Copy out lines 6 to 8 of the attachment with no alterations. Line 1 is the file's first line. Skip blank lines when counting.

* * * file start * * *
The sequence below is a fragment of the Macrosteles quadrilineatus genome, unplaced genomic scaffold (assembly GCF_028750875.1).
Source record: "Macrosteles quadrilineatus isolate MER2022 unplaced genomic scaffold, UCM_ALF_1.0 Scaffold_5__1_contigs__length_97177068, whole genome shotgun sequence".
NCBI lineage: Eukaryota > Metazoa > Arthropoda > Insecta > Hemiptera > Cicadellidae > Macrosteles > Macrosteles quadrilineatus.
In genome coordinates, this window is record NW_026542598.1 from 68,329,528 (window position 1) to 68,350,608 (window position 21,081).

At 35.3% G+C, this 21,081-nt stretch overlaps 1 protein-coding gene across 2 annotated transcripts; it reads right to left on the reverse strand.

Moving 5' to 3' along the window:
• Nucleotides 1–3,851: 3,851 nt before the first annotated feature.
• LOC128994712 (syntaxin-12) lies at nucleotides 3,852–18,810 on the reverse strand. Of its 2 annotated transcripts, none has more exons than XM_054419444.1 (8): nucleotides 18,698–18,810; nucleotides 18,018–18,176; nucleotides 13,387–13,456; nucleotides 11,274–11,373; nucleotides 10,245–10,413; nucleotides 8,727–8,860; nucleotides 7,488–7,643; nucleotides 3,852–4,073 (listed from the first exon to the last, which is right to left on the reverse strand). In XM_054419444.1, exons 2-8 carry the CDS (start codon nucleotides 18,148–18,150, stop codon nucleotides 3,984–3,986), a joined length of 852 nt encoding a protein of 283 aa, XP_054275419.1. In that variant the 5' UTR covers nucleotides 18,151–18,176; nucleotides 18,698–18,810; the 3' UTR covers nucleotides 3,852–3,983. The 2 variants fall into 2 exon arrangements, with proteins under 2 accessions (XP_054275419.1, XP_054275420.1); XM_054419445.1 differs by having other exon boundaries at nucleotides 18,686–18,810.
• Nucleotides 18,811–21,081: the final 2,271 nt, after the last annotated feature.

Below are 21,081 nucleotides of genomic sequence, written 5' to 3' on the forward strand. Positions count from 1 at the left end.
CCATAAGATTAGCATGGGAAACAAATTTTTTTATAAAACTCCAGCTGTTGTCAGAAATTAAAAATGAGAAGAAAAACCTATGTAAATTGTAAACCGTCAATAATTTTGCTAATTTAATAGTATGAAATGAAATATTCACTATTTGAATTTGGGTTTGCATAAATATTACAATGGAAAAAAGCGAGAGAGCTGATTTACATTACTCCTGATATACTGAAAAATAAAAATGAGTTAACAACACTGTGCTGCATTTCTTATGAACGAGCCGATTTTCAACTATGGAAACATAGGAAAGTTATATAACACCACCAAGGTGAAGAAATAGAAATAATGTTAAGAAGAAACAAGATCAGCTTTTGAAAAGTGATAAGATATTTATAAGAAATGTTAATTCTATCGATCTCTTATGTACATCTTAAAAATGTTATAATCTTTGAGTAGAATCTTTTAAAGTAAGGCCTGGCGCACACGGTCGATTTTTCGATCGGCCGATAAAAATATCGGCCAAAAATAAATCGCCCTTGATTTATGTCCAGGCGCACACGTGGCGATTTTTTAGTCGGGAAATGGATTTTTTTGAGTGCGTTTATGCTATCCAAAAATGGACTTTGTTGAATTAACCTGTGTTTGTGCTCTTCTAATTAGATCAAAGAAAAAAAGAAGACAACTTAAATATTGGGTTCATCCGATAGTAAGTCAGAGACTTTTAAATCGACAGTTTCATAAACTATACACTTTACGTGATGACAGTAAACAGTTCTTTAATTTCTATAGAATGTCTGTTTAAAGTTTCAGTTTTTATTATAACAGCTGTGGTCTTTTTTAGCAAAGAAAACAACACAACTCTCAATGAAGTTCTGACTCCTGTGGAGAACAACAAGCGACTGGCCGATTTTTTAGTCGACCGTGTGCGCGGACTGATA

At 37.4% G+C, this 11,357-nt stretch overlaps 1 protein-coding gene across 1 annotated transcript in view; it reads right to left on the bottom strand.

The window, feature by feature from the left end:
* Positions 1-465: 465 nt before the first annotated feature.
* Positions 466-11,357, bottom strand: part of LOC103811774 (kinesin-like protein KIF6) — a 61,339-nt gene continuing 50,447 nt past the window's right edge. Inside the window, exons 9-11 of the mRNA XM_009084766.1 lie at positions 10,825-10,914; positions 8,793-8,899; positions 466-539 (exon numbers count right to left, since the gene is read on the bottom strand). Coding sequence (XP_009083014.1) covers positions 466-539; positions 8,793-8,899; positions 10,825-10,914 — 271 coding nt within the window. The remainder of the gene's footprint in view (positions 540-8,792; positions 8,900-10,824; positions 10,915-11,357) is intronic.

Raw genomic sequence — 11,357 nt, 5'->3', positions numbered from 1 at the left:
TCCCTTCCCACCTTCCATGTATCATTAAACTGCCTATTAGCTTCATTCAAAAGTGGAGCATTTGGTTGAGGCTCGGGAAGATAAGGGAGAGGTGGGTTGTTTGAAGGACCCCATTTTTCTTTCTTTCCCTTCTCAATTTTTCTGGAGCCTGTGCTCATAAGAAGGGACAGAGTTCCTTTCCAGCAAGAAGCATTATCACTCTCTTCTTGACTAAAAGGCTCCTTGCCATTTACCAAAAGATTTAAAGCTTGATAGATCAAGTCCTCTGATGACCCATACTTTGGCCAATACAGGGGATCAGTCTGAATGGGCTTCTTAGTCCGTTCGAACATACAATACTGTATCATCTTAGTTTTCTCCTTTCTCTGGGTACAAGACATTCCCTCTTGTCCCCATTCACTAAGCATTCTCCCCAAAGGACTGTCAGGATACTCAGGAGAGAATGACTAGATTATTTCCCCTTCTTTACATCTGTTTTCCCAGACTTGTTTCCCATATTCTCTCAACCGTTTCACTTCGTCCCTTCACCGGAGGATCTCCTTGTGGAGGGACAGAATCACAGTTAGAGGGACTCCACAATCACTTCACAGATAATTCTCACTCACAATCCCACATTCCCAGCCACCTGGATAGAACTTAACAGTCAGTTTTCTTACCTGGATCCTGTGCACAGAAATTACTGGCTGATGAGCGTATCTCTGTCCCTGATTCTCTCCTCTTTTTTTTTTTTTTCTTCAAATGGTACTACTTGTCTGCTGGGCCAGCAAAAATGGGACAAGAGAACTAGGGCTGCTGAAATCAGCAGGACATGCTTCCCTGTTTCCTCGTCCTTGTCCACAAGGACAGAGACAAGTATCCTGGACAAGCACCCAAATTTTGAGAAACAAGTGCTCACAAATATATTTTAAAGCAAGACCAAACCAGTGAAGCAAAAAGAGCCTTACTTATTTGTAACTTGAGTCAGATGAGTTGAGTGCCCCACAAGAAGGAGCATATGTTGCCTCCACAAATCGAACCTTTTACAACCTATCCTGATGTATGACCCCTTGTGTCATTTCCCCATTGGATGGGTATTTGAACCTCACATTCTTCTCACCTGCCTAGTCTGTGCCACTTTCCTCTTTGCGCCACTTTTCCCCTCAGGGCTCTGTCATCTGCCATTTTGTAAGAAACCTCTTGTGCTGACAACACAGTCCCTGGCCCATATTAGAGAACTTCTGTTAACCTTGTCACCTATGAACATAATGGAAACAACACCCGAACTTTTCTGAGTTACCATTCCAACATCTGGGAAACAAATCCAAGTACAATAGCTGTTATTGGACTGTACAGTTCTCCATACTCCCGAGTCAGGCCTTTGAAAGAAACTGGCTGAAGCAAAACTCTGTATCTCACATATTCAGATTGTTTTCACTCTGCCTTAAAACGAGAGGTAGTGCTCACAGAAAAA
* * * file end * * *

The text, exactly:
Moving 5' to 3' along the window:
• Nucleotides 1–3,851: 3,851 nt before the first annotated feature.
• LOC128994712 (syntaxin-12) lies at nucleotides 3,852–18,810 on the reverse strand. Of its 2 annotated transcripts, none has more exons than XM_054419444.1 (8): nucleotides 18,698–18,810; nucleotides 18,018–18,176; nucleotides 13,387–13,456; nucleotides 11,274–11,373; nucleotides 10,245–10,413; nucleotides 8,727–8,860; nucleotides 7,488–7,643; nucleotides 3,852–4,073 (listed from the first exon to the last, which is right to left on the reverse strand). In XM_054419444.1, exons 2-8 carry the CDS (start codon nucleotides 18,148–18,150, stop codon nucleotides 3,984–3,986), a joined length of 852 nt encoding a protein of 283 aa, XP_054275419.1. In that variant the 5' UTR covers nucleotides 18,151–18,176; nucleotides 18,698–18,810; the 3' UTR covers nucleotides 3,852–3,983. The 2 variants fall into 2 exon arrangements, with proteins under 2 accessions (XP_054275419.1, XP_054275420.1); XM_054419445.1 differs by having other exon boundaries at nucleotides 18,686–18,810.